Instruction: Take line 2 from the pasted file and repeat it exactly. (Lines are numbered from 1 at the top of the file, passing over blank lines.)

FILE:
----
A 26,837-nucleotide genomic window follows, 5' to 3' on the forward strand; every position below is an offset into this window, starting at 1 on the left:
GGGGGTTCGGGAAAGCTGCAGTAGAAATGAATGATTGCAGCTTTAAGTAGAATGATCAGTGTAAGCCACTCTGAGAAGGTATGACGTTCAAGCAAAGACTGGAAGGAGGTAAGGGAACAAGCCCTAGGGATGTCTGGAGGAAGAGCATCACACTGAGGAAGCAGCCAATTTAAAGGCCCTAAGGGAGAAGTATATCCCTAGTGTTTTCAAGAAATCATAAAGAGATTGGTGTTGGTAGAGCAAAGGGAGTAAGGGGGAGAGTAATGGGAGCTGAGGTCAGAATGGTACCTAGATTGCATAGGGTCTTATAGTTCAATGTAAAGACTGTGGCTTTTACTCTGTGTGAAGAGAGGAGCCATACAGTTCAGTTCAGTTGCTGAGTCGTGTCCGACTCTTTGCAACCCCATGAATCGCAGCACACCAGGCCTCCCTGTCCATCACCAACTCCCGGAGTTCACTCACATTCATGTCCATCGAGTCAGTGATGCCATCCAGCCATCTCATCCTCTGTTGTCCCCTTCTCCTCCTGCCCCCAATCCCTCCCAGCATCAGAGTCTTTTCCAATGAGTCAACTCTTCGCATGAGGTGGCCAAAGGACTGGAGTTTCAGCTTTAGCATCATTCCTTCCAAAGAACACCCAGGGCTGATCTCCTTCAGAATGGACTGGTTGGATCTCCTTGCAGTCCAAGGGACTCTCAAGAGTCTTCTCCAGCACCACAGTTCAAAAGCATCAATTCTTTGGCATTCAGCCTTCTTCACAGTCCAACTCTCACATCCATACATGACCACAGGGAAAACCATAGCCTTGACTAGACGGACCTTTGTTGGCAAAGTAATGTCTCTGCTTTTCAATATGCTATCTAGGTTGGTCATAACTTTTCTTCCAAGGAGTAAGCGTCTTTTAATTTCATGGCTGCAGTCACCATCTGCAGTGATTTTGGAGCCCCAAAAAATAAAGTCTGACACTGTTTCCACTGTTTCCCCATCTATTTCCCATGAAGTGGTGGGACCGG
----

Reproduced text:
GGGGGTTCGGGAAAGCTGCAGTAGAAATGAATGATTGCAGCTTTAAGTAGAATGATCAGTGTAAGCCACTCTGAGAAGGTATGACGTTCAAGCAAAGACTGGAAGGAGGTAAGGGAACAAGCCCTAGGGATGTCTGGAGGAAGAGCATCACACTGAGGAAGCAGCCAATTTAAAGGCCCTAAGGGAGAAGTATATCCCTAGTGTTTTCAAGAAATCATAAAGAGATTGGTGTTGGTAGAGCAAAGGGAGTAAGGGGGAGAGTAATGGGAGCTGAGGTCAGAATGGTACCTAGATTGCATAGGGTCTTATAGTTCAATGTAAAGACTGTGGCTTTTACTCTGTGTGAAGAGAGGAGCCATACAGTTCAGTTCAGTTGCTGAGTCGTGTCCGACTCTTTGCAACCCCATGAATCGCAGCACACCAGGCCTCCCTGTCCATCACCAACTCCCGGAGTTCACTCACATTCATGTCCATCGAGTCAGTGATGCCATCCAGCCATCTCATCCTCTGTTGTCCCCTTCTCCTCCTGCCCCCAATCCCTCCCAGCATCAGAGTCTTTTCCAATGAGTCAACTCTTCGCATGAGGTGGCCAAAGGACTGGAGTTTCAGCTTTAGCATCATTCCTTCCAAAGAACACCCAGGGCTGATCTCCTTCAGAATGGACTGGTTGGATCTCCTTGCAGTCCAAGGGACTCTCAAGAGTCTTCTCCAGCACCACAGTTCAAAAGCATCAATTCTTTGGCATTCAGCCTTCTTCACAGTCCAACTCTCACATCCATACATGACCACAGGGAAAACCATAGCCTTGACTAGACGGACCTTTGTTGGCAAAGTAATGTCTCTGCTTTTCAATATGCTATCTAGGTTGGTCATAACTTTTCTTCCAAGGAGTAAGCGTCTTTTAATTTCATGGCTGCAGTCACCATCTGCAGTGATTTTGGAGCCCCAAAAAATAAAGTCTGACACTGTTTCCACTGTTTCCCCATCTATTTCCCATGAAGTGGTGGGACCGG